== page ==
American University
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Perception of self and others: A comparison of depressed and nondepressed college students

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posted on 2023-09-06, 02:52 authored by Audrey Adele Wagner

Little is known about the relationship among the three dimensions of Beck's (1967) cognitive triad in depression, negative view of the self, the world, and the future. The present study focuses on the first two by having subjects rate themselves and others. Male and female subjects were classified as depressed or nondepressed on the basis of their Beck Depression Inventory scores (Beck, 1967), giving rise to four groups: Male-Nondepressed, Female-Nondepressed, Male-Depressed, and Female-Depressed. Using a percentile scale, subjects were asked to rate themselves and the average college student of their own sex on a list of 38 variables: some skill-related, some interpersonal, and some emotional. Subjects tended to rate themselves and the average person above the 50th percentile. Since self and average ratings were positively correlated for almost all of the variables in each of the four groups, self rating data were reanalyzed by subtracting the average rating from the self rating in order to obtain an improved index of self perception. Both depressed and nondepressed subjects usually rated themselves better than average, nondepressed subjects doing so more frequently and to a greater degree than depressed subjects. Items for which all subjects evinced a self serving bias seemed to be related to the social aspects of their life circumstances. Some of the 38 variables elicited different ratings from depressed and nondepressed subjects. Others elicited ratings from nondepressed males different from those for the other three groups. A third collection of variables elicited ratings from nondepressed females different from those for the other three groups. Items from the two latter categories shed some light on depressive symptomatology for males and females respectively. The presence of the self serving bias in both depressives and nondepressives may be related to the personal, relevant nature of the items.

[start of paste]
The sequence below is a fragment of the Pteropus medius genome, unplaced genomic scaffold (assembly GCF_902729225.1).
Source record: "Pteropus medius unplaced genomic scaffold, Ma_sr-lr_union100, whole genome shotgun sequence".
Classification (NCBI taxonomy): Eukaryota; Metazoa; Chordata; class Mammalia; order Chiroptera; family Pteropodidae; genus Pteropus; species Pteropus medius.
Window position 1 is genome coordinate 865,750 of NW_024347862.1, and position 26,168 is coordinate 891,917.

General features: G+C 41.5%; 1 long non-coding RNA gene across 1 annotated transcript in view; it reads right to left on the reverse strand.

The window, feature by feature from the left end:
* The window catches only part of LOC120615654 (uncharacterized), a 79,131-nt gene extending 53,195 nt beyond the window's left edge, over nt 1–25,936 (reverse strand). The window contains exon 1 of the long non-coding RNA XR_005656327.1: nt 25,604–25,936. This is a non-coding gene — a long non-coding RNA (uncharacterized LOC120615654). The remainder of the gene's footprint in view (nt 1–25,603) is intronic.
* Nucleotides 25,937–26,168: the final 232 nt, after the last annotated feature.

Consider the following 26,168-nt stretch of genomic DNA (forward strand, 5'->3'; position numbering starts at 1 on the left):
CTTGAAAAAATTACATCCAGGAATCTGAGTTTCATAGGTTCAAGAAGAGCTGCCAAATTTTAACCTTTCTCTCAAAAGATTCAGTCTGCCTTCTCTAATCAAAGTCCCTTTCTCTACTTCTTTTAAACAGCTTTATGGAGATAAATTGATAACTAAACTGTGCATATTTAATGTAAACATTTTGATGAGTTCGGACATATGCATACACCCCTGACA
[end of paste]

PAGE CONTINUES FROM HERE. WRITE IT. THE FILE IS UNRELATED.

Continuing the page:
Ph.D. American University 1988.


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